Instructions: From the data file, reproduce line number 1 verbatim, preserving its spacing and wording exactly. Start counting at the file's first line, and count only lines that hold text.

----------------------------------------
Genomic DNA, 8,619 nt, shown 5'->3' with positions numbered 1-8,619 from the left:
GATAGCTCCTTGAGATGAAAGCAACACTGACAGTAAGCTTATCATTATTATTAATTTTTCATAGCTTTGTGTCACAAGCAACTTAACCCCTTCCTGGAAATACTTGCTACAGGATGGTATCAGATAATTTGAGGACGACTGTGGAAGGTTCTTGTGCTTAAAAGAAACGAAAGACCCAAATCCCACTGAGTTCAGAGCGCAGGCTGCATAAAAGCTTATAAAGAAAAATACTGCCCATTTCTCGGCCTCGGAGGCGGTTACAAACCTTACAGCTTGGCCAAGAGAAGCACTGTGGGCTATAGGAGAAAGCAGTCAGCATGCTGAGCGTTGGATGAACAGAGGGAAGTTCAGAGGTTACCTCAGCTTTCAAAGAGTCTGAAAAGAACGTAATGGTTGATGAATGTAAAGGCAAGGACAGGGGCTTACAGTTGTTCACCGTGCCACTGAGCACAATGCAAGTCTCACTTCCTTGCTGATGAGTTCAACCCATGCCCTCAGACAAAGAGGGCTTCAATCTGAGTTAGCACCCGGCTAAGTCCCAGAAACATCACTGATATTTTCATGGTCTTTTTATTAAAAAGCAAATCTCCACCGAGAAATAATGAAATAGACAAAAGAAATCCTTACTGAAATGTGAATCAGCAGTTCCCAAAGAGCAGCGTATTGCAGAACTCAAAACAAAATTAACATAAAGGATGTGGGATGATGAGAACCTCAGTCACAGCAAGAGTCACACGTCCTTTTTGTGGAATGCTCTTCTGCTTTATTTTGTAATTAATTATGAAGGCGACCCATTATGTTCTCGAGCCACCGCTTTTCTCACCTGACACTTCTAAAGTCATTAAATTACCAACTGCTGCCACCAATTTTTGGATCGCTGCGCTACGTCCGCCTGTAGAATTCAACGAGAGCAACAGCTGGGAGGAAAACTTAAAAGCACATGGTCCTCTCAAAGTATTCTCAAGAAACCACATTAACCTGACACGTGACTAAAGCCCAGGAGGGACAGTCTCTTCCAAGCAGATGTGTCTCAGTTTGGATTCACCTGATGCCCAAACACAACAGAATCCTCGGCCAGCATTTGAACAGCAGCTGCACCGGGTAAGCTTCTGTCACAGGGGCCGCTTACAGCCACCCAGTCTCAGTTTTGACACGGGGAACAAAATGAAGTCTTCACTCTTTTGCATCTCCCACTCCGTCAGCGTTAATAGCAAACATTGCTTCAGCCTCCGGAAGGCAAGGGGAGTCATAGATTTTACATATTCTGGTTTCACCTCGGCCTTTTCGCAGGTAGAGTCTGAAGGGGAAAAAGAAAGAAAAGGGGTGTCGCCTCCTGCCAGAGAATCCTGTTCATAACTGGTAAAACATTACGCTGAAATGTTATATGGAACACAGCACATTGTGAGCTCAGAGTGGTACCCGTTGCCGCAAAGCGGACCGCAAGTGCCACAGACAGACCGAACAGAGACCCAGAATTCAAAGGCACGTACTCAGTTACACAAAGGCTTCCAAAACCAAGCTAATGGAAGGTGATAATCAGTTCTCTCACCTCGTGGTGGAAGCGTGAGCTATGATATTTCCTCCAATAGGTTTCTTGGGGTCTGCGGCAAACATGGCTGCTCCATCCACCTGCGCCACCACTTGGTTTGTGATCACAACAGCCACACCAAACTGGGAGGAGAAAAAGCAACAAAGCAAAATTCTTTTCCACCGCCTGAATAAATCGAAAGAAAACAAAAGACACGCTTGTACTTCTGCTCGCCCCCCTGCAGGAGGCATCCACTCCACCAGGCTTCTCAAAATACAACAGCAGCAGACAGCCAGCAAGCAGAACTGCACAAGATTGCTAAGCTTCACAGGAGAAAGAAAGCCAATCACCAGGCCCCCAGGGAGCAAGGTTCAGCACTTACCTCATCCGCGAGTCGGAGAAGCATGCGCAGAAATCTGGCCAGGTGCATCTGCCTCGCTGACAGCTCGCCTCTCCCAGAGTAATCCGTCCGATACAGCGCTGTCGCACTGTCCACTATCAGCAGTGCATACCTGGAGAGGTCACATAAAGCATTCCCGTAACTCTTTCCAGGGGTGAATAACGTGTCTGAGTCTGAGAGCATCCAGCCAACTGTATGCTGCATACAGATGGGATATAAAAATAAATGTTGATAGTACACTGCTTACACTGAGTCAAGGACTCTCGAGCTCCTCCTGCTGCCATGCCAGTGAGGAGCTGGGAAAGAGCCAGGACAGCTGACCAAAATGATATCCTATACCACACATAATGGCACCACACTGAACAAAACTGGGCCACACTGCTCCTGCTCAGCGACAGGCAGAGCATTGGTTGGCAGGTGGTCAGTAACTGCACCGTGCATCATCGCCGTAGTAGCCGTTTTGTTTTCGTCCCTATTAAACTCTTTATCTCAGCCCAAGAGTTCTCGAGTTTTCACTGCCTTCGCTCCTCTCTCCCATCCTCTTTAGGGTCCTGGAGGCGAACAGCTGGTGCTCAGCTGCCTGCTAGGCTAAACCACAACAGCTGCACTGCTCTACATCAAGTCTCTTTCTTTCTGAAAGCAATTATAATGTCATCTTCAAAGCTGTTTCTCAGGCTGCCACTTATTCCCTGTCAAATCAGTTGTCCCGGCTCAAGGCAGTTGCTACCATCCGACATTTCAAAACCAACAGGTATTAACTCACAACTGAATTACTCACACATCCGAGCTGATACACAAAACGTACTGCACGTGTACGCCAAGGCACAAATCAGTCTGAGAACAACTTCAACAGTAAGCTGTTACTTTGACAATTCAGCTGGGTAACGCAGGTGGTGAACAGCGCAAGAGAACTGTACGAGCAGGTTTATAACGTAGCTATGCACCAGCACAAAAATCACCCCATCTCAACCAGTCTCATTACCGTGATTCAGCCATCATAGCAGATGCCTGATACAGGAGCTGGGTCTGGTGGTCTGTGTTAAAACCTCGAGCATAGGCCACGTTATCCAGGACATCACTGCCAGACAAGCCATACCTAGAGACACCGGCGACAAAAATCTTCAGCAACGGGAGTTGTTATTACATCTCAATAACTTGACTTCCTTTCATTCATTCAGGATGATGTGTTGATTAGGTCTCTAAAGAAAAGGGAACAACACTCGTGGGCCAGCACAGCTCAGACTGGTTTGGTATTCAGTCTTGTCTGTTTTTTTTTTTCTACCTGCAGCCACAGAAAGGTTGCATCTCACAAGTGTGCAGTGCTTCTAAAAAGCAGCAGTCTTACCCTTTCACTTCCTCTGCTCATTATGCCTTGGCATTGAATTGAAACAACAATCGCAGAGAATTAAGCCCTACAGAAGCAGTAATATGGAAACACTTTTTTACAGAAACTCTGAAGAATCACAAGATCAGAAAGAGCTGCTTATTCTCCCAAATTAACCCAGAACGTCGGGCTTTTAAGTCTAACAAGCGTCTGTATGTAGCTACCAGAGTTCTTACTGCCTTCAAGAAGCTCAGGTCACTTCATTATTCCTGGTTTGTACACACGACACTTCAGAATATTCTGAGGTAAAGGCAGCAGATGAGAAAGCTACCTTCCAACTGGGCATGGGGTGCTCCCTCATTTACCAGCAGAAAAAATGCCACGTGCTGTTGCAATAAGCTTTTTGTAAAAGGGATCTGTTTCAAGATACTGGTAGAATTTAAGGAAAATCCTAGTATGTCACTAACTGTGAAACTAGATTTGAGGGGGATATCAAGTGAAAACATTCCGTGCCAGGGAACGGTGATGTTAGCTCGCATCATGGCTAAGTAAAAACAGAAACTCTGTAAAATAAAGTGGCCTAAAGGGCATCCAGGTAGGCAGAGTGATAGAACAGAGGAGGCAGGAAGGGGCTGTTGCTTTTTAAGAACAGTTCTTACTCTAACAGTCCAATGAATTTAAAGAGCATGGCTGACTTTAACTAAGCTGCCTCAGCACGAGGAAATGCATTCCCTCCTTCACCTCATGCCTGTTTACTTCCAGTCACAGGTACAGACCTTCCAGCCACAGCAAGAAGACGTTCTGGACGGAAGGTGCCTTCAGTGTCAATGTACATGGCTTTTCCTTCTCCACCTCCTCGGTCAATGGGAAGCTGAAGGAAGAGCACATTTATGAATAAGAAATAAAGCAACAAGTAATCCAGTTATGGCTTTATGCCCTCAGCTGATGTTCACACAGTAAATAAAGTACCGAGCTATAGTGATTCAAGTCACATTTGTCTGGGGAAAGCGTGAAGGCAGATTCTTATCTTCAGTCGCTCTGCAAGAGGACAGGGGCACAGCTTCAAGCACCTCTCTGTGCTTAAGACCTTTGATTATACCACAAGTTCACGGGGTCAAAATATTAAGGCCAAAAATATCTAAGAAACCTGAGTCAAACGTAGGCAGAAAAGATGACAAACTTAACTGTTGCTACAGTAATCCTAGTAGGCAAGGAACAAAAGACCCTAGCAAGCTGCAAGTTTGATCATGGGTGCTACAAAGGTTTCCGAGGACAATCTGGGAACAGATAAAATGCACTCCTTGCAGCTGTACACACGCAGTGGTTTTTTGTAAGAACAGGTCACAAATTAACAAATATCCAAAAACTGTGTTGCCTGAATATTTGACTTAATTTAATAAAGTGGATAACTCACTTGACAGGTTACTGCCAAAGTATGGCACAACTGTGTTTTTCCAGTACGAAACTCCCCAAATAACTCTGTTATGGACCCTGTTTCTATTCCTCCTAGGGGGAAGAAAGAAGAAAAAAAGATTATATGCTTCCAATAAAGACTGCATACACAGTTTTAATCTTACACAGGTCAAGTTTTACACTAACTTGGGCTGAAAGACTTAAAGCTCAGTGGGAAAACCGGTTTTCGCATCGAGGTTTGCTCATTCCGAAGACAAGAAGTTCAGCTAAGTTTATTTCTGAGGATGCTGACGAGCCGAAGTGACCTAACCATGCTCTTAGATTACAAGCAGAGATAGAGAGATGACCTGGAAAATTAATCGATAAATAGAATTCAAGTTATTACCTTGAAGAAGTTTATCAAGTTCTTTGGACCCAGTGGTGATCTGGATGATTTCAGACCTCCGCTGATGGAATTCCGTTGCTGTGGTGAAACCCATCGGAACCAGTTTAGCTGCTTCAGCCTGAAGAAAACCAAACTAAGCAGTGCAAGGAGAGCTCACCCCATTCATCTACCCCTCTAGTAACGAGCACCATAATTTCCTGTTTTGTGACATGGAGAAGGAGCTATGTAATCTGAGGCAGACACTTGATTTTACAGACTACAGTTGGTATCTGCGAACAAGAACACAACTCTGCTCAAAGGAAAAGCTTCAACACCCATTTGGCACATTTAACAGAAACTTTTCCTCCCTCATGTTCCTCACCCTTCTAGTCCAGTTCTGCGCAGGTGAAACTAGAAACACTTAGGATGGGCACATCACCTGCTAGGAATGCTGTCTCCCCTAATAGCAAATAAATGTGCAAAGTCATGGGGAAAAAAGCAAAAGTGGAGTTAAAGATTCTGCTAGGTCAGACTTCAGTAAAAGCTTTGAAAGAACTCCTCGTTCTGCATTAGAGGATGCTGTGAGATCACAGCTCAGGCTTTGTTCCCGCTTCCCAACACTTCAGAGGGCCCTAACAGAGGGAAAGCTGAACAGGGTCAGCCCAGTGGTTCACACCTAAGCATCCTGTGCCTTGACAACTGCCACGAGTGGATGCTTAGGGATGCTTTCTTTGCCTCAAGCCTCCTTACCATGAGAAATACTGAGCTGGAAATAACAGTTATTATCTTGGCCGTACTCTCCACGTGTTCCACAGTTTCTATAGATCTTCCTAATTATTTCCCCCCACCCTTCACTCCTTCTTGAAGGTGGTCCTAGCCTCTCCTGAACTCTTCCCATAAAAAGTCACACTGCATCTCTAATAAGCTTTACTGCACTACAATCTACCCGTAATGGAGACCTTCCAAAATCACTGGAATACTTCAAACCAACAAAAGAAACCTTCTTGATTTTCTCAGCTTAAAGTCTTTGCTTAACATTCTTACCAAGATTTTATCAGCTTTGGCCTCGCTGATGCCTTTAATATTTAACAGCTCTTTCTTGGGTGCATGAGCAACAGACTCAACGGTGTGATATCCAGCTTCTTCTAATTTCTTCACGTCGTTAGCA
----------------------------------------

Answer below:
Genomic DNA, 8,619 nt, shown 5'->3' with positions numbered 1-8,619 from the left: